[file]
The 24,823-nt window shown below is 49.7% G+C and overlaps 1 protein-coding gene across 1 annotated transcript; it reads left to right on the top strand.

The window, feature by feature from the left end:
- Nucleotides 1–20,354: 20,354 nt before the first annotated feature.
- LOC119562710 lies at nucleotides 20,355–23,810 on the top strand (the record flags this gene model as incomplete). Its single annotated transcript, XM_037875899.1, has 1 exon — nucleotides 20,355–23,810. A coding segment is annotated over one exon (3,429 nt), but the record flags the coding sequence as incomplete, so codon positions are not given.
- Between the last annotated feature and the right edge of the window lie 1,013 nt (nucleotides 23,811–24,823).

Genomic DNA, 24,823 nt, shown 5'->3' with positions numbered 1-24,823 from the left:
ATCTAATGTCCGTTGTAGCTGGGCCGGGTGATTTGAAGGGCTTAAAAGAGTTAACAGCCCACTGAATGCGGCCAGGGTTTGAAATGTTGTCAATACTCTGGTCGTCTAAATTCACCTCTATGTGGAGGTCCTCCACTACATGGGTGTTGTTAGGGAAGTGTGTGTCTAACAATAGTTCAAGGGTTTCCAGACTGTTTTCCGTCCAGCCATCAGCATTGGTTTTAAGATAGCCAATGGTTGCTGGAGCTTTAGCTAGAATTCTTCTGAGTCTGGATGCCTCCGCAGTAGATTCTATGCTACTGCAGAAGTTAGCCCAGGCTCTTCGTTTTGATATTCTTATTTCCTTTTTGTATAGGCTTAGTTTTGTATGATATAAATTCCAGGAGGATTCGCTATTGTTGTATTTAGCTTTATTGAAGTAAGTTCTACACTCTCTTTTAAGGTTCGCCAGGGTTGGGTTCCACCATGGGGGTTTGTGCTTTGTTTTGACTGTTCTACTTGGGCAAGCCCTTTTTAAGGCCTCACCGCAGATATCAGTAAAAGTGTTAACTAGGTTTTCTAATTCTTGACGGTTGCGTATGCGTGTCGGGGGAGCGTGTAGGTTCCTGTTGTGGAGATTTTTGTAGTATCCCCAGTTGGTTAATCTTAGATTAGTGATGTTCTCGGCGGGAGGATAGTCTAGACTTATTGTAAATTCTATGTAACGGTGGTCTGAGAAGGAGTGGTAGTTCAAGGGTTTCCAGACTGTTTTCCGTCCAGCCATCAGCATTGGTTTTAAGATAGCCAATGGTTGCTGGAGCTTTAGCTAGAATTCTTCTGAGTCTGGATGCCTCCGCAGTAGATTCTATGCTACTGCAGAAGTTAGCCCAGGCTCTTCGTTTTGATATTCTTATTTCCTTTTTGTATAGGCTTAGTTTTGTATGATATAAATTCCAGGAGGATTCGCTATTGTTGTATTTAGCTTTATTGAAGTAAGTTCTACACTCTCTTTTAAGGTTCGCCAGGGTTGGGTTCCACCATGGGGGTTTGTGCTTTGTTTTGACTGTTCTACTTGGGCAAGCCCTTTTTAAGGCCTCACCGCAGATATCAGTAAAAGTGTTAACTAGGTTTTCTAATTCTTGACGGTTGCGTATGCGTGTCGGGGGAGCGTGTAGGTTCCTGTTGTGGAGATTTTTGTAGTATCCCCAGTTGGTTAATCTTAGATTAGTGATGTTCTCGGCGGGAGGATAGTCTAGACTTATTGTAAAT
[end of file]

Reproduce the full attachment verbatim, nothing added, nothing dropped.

The 24,823-nt window shown below is 49.7% G+C and overlaps 1 protein-coding gene across 1 annotated transcript; it reads left to right on the top strand.

The window, feature by feature from the left end:
- Nucleotides 1–20,354: 20,354 nt before the first annotated feature.
- LOC119562710 lies at nucleotides 20,355–23,810 on the top strand (the record flags this gene model as incomplete). Its single annotated transcript, XM_037875899.1, has 1 exon — nucleotides 20,355–23,810. A coding segment is annotated over one exon (3,429 nt), but the record flags the coding sequence as incomplete, so codon positions are not given.
- Between the last annotated feature and the right edge of the window lie 1,013 nt (nucleotides 23,811–24,823).

Genomic DNA, 24,823 nt, shown 5'->3' with positions numbered 1-24,823 from the left:
ATCTAATGTCCGTTGTAGCTGGGCCGGGTGATTTGAAGGGCTTAAAAGAGTTAACAGCCCACTGAATGCGGCCAGGGTTTGAAATGTTGTCAATACTCTGGTCGTCTAAATTCACCTCTATGTGGAGGTCCTCCACTACATGGGTGTTGTTAGGGAAGTGTGTGTCTAACAATAGTTCAAGGGTTTCCAGACTGTTTTCCGTCCAGCCATCAGCATTGGTTTTAAGATAGCCAATGGTTGCTGGAGCTTTAGCTAGAATTCTTCTGAGTCTGGATGCCTCCGCAGTAGATTCTATGCTACTGCAGAAGTTAGCCCAGGCTCTTCGTTTTGATATTCTTATTTCCTTTTTGTATAGGCTTAGTTTTGTATGATATAAATTCCAGGAGGATTCGCTATTGTTGTATTTAGCTTTATTGAAGTAAGTTCTACACTCTCTTTTAAGGTTCGCCAGGGTTGGGTTCCACCATGGGGGTTTGTGCTTTGTTTTGACTGTTCTACTTGGGCAAGCCCTTTTTAAGGCCTCACCGCAGATATCAGTAAAAGTGTTAACTAGGTTTTCTAATTCTTGACGGTTGCGTATGCGTGTCGGGGGAGCGTGTAGGTTCCTGTTGTGGAGATTTTTGTAGTATCCCCAGTTGGTTAATCTTAGATTAGTGATGTTCTCGGCGGGAGGATAGTCTAGACTTATTGTAAATTCTATGTAACGGTGGTCTGAGAAGGAGTGGTAGTTCAAGGGTTTCCAGACTGTTTTCCGTCCAGCCATCAGCATTGGTTTTAAGATAGCCAATGGTTGCTGGAGCTTTAGCTAGAATTCTTCTGAGTCTGGATGCCTCCGCAGTAGATTCTATGCTACTGCAGAAGTTAGCCCAGGCTCTTCGTTTTGATATTCTTATTTCCTTTTTGTATAGGCTTAGTTTTGTATGATATAAATTCCAGGAGGATTCGCTATTGTTGTATTTAGCTTTATTGAAGTAAGTTCTACACTCTCTTTTAAGGTTCGCCAGGGTTGGGTTCCACCATGGGGGTTTGTGCTTTGTTTTGACTGTTCTACTTGGGCAAGCCCTTTTTAAGGCCTCACCGCAGATATCAGTAAAAGTGTTAACTAGGTTTTCTAATTCTTGACGGTTGCGTATGCGTGTCGGGGGAGCGTGTAGGTTCCTGTTGTGGAGATTTTTGTAGTATCCCCAGTTGGTTAATCTTAGATTAGTGATGTTCTCGGCGGGAGGATAGTCTAGACTTATTGTAAAT